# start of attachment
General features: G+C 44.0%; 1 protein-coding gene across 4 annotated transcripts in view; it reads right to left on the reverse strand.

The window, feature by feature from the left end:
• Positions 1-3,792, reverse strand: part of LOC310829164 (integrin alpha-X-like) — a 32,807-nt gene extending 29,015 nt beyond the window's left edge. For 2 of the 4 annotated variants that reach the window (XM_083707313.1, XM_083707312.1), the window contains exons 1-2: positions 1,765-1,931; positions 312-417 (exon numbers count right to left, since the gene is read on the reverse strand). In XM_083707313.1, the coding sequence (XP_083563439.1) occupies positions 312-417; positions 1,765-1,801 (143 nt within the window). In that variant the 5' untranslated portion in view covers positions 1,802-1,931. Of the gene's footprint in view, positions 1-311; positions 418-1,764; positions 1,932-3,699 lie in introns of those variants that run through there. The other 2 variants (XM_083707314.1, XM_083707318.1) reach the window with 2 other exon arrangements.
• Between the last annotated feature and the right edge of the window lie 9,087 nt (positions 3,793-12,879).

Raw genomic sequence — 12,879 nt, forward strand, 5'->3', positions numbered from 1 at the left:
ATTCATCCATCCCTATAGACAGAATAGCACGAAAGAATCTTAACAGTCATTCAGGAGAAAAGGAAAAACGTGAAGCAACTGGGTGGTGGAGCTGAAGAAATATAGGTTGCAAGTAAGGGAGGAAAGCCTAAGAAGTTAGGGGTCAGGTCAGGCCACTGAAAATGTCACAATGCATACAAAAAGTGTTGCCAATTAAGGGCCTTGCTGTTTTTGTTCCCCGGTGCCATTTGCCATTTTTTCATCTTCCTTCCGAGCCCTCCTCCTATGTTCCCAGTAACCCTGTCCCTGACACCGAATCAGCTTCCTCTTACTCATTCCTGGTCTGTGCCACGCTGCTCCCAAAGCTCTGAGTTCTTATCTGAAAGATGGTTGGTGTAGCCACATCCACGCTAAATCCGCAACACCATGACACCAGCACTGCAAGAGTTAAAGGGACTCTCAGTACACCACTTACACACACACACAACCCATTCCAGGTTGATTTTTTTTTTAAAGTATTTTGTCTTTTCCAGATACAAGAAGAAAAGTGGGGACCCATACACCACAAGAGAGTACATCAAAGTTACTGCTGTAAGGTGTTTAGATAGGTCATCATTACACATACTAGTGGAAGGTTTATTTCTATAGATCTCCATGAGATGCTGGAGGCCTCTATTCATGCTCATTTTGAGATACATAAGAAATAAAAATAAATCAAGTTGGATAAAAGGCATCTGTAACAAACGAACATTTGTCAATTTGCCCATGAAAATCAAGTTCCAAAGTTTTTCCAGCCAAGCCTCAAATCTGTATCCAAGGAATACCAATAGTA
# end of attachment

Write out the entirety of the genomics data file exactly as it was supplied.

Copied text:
General features: G+C 44.0%; 1 protein-coding gene across 4 annotated transcripts in view; it reads right to left on the reverse strand.

The window, feature by feature from the left end:
• Positions 1-3,792, reverse strand: part of LOC310829164 (integrin alpha-X-like) — a 32,807-nt gene extending 29,015 nt beyond the window's left edge. For 2 of the 4 annotated variants that reach the window (XM_083707313.1, XM_083707312.1), the window contains exons 1-2: positions 1,765-1,931; positions 312-417 (exon numbers count right to left, since the gene is read on the reverse strand). In XM_083707313.1, the coding sequence (XP_083563439.1) occupies positions 312-417; positions 1,765-1,801 (143 nt within the window). In that variant the 5' untranslated portion in view covers positions 1,802-1,931. Of the gene's footprint in view, positions 1-311; positions 418-1,764; positions 1,932-3,699 lie in introns of those variants that run through there. The other 2 variants (XM_083707314.1, XM_083707318.1) reach the window with 2 other exon arrangements.
• Between the last annotated feature and the right edge of the window lie 9,087 nt (positions 3,793-12,879).

Raw genomic sequence — 12,879 nt, forward strand, 5'->3', positions numbered from 1 at the left:
ATTCATCCATCCCTATAGACAGAATAGCACGAAAGAATCTTAACAGTCATTCAGGAGAAAAGGAAAAACGTGAAGCAACTGGGTGGTGGAGCTGAAGAAATATAGGTTGCAAGTAAGGGAGGAAAGCCTAAGAAGTTAGGGGTCAGGTCAGGCCACTGAAAATGTCACAATGCATACAAAAAGTGTTGCCAATTAAGGGCCTTGCTGTTTTTGTTCCCCGGTGCCATTTGCCATTTTTTCATCTTCCTTCCGAGCCCTCCTCCTATGTTCCCAGTAACCCTGTCCCTGACACCGAATCAGCTTCCTCTTACTCATTCCTGGTCTGTGCCACGCTGCTCCCAAAGCTCTGAGTTCTTATCTGAAAGATGGTTGGTGTAGCCACATCCACGCTAAATCCGCAACACCATGACACCAGCACTGCAAGAGTTAAAGGGACTCTCAGTACACCACTTACACACACACACAACCCATTCCAGGTTGATTTTTTTTTTAAAGTATTTTGTCTTTTCCAGATACAAGAAGAAAAGTGGGGACCCATACACCACAAGAGAGTACATCAAAGTTACTGCTGTAAGGTGTTTAGATAGGTCATCATTACACATACTAGTGGAAGGTTTATTTCTATAGATCTCCATGAGATGCTGGAGGCCTCTATTCATGCTCATTTTGAGATACATAAGAAATAAAAATAAATCAAGTTGGATAAAAGGCATCTGTAACAAACGAACATTTGTCAATTTGCCCATGAAAATCAAGTTCCAAAGTTTTTCCAGCCAAGCCTCAAATCTGTATCCAAGGAATACCAATAGTA